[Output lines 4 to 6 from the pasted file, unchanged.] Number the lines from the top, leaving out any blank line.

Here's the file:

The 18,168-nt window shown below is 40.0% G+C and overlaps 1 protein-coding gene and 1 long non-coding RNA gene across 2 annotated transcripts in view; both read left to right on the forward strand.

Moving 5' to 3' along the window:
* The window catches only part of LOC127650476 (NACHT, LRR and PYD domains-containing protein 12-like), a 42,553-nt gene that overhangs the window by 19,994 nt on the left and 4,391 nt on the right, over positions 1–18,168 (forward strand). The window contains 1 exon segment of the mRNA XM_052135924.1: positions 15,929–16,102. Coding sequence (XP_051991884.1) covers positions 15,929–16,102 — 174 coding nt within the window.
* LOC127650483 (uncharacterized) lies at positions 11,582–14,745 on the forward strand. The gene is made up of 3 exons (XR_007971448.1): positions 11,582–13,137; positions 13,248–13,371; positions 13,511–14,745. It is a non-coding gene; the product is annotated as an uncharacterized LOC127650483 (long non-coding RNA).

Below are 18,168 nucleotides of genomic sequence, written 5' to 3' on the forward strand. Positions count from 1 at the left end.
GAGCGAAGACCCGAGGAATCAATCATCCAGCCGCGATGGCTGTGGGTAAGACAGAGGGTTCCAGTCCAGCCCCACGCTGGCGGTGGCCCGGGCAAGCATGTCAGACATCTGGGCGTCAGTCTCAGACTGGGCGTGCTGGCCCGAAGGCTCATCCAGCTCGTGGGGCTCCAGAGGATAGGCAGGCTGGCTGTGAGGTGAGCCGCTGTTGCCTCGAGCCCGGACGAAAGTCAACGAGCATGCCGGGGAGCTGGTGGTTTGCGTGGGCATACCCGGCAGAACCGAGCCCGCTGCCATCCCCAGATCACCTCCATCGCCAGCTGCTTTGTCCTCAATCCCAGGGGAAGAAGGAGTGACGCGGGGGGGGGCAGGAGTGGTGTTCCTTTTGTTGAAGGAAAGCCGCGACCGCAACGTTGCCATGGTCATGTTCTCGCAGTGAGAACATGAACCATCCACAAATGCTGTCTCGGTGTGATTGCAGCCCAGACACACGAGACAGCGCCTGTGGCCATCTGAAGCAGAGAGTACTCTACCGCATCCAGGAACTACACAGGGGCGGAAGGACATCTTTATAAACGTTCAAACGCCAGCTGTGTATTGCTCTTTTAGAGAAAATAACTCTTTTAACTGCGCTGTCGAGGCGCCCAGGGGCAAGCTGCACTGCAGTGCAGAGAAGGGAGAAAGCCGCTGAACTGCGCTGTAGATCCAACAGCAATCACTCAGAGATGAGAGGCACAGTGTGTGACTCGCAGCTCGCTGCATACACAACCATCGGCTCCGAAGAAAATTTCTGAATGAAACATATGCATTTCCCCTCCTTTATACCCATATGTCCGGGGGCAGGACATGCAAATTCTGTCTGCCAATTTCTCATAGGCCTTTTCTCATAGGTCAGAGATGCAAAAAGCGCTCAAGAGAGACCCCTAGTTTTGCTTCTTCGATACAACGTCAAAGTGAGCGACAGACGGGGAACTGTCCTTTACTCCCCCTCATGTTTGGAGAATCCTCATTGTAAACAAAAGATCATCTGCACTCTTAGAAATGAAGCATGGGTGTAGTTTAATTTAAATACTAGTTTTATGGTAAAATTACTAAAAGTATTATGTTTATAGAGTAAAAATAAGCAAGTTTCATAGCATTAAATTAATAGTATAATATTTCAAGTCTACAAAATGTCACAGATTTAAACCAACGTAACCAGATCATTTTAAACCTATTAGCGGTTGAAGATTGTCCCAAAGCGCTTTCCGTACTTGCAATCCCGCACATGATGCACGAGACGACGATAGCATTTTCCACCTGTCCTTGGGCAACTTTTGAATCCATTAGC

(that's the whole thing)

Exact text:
* LOC127650483 (uncharacterized) lies at positions 11,582–14,745 on the forward strand. The gene is made up of 3 exons (XR_007971448.1): positions 11,582–13,137; positions 13,248–13,371; positions 13,511–14,745. It is a non-coding gene; the product is annotated as an uncharacterized LOC127650483 (long non-coding RNA).

Below are 18,168 nucleotides of genomic sequence, written 5' to 3' on the forward strand. Positions count from 1 at the left end.
GAGCGAAGACCCGAGGAATCAATCATCCAGCCGCGATGGCTGTGGGTAAGACAGAGGGTTCCAGTCCAGCCCCACGCTGGCGGTGGCCCGGGCAAGCATGTCAGACATCTGGGCGTCAGTCTCAGACTGGGCGTGCTGGCCCGAAGGCTCATCCAGCTCGTGGGGCTCCAGAGGATAGGCAGGCTGGCTGTGAGGTGAGCCGCTGTTGCCTCGAGCCCGGACGAAAGTCAACGAGCATGCCGGGGAGCTGGTGGTTTGCGTGGGCATACCCGGCAGAACCGAGCCCGCTGCCATCCCCAGATCACCTCCATCGCCAGCTGCTTTGTCCTCAATCCCAGGGGAAGAAGGAGTGACGCGGGGGGGGGCAGGAGTGGTGTTCCTTTTGTTGAAGGAAAGCCGCGACCGCAACGTTGCCATGGTCATGTTCTCGCAGTGAGAACATGAACCATCCACAAATGCTGTCTCGGTGTGATTGCAGCCCAGACACACGAGACAGCGCCTGTGGCCATCTGAAGCAGAGAGTACTCTACCGCATCCAGGAACTACACAGGGGCGGAAGGACATCTTTATAAACGTTCAAACGCCAGCTGTGTATTGCTCTTTTAGAGAAAATAACTCTTTTAACTGCGCTGTCGAGGCGCCCAGGGGCAAGCTGCACTGCAGTGCAGAGAAGGGAGAAAGCCGCTGAACTGCGCTGTAGATCCAACAGCAATCACTCAGAGATGAGAGGCACAGTGTGTGACTCGCAGCTCGCTGCATACACAACCATCGGCTCCGAAGAAAATTTCTGAATGAAACATATGCATTTCCCCTCCTTTATACCCATATGTCCGGGGGCAGGACATGCAAATTCTGTCTGCCAATTTCTCATAGGCCTTTTCTCATAGGTCAGAGATGCAAAAAGCGCTCAAGAGAGACCCCTAGTTTTGCTTCTTCGATACAACGTCAAAGTGAGCGACAGACGGGGAACTGTCCTTTACTCCCCCTCATGTTTGGAGAATCCTCATTGTAAACAAAAGATCATCTGCACTCTTAGAAATGAAGCATGGGTGTAGTTTAATTTAAATACTAGTTTTATGGTAAAATTACTAAAAGTATTATGTTTATAGAGTAAAAATAAGCAAGTTTCATAGCATTAAATTAATAGTATAATATTTCAAGTCTACAAAATGTCACAGATTTAAACCAACGTAACCAGATCATTTTAAACCTATTAGCGGTTGAAGATTGTCCCAAAGCGCTTTCCGTACTTGCAATCCCGCACATGATGCACGAGACGACGATAGCATTTTCCACCTGTCCTTGGGCAACTTTTGAATCCATTAGC